OLED outcoupling layer is wavelength and viewing-angle independent

OLED outcoupling layer is wavelength and viewing-angle independent

Technology News |
By eeNews Europe

The paper “Efficient Outcoupling of Organic Light-Emitting Devices Using a Light-Scattering Dielectric Layer” published in ACS Photonics details how the integration of a high index of refraction waveguide layer together with a rough, dielectric diffuse reflector at the bottom of a transparent, top emitting structure eliminates plasmonic, waveguide, and substrate modes without introducing wavelength and viewing-angle dependence.

A PHOLED stacked on top of a diffuse reflector, scattering
the light back into the viewing direction (following a Lambertian
profile in red). Light in the emission cone is scattered into the
viewing direction (green cone).

In this study, the authors replaced the conventional bottom metal electrode in top-emitting OLEDs with a transparent layer of indium tin oxide (ITO) deposited on a 240μm thick polytetrafluoroethylene (PTFE, Teflon) diffuse reflector (itself backed by a 20μm thick Al mirror). A planarized high index of refraction (nP = 1.8) polymer slab waveguide covers the rough reflector so as to create a smooth surface on which to fabricate the OLED, while helping maximize the light coupled into the diffuser.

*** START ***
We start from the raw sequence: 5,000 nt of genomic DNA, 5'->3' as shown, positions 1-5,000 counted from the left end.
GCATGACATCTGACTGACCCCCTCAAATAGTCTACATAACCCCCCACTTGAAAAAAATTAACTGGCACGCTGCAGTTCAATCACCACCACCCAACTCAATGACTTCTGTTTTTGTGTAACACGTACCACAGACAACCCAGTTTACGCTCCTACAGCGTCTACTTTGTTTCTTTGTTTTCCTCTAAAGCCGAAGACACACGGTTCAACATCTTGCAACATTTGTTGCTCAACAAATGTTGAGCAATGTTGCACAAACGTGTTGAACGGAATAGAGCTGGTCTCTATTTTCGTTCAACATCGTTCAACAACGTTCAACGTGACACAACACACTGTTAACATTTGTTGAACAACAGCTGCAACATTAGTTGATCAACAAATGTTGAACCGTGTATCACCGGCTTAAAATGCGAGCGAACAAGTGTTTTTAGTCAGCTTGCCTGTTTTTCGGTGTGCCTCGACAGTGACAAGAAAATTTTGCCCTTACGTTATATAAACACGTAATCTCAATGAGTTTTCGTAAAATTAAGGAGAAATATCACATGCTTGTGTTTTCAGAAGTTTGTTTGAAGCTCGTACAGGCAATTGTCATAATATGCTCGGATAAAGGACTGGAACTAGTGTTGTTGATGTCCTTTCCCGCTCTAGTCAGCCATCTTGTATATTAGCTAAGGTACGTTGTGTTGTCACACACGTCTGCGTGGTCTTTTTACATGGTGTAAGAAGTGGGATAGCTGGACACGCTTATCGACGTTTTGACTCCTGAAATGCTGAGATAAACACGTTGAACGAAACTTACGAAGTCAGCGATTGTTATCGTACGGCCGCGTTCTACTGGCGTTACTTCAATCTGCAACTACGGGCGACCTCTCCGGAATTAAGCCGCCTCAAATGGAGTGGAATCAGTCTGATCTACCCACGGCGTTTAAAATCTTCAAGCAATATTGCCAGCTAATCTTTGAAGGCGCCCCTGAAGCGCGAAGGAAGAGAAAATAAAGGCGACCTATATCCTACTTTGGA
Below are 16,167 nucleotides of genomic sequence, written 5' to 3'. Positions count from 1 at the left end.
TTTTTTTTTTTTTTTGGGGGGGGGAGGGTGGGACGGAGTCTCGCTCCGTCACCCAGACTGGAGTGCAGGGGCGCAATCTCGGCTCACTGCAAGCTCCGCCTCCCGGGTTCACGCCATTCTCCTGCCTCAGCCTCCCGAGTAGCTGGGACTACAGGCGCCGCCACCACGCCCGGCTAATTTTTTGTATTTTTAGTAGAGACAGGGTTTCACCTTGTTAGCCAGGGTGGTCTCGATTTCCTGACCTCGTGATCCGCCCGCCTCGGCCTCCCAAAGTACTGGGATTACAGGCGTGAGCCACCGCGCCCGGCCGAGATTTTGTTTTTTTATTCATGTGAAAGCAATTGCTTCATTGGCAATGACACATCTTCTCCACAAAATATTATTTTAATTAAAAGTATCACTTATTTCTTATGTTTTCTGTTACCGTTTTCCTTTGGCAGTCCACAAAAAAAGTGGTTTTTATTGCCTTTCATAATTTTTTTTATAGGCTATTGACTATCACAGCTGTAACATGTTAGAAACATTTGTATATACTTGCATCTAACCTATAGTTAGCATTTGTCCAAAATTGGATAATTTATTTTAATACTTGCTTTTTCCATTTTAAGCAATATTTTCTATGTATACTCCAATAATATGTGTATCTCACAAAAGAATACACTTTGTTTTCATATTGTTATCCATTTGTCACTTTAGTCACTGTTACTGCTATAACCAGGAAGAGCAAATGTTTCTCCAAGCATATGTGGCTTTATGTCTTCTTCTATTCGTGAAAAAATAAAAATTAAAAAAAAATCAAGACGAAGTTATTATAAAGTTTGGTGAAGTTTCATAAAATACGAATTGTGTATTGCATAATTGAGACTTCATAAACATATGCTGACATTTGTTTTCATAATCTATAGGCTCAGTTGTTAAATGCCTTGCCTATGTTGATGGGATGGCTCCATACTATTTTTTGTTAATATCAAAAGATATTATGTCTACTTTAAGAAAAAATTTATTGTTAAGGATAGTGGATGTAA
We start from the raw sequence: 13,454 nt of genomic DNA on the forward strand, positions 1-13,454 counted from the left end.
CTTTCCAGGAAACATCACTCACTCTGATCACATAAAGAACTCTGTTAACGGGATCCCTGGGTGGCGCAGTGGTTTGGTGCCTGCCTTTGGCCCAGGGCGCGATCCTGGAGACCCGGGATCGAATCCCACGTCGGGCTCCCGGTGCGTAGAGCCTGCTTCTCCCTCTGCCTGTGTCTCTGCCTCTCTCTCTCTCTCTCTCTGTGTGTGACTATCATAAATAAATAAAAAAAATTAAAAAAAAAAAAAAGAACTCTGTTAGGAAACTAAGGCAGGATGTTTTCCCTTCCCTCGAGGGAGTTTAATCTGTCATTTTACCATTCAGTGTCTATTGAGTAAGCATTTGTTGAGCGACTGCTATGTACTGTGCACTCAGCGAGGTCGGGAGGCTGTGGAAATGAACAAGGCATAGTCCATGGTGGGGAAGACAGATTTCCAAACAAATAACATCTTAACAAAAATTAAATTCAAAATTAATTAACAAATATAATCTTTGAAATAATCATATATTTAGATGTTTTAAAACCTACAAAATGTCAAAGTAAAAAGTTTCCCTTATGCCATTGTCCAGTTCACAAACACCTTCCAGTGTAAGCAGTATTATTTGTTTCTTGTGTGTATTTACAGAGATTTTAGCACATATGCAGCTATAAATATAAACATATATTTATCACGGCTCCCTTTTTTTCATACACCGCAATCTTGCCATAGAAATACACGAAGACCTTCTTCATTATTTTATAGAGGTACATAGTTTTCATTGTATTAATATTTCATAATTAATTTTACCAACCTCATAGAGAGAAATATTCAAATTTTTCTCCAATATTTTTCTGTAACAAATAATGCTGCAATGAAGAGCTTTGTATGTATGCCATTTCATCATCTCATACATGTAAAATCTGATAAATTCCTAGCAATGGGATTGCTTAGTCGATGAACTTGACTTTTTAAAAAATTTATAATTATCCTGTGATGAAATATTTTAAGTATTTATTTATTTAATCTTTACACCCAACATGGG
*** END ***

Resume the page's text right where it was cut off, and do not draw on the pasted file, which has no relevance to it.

This new approach was demonstrated to increase the external quantum efficiency from 15 ± 2% to 37 ± 4% compared to a similar device with a metal mirror, a 250% improvement.

Light exiting the OLED is either directly emitted from the top surface into the viewing direction or enters the waveguide layer where it propagates until it is scattered by the rough reflector surface into a Lambertian profile. Then light within the emission cone exits into the viewing direction and light incident at angles greater than that for total internal reflection at the polymer−air interface is returned to the diffuse reflector, for another round of scattering.

Running simulations, the authors also claim that this wavelength and viewing angle independent outcoupling structure could further be optimized to yield a 3.4-fold light extraction improvement over the use of a conventional metal mirror.

University of Michigan –


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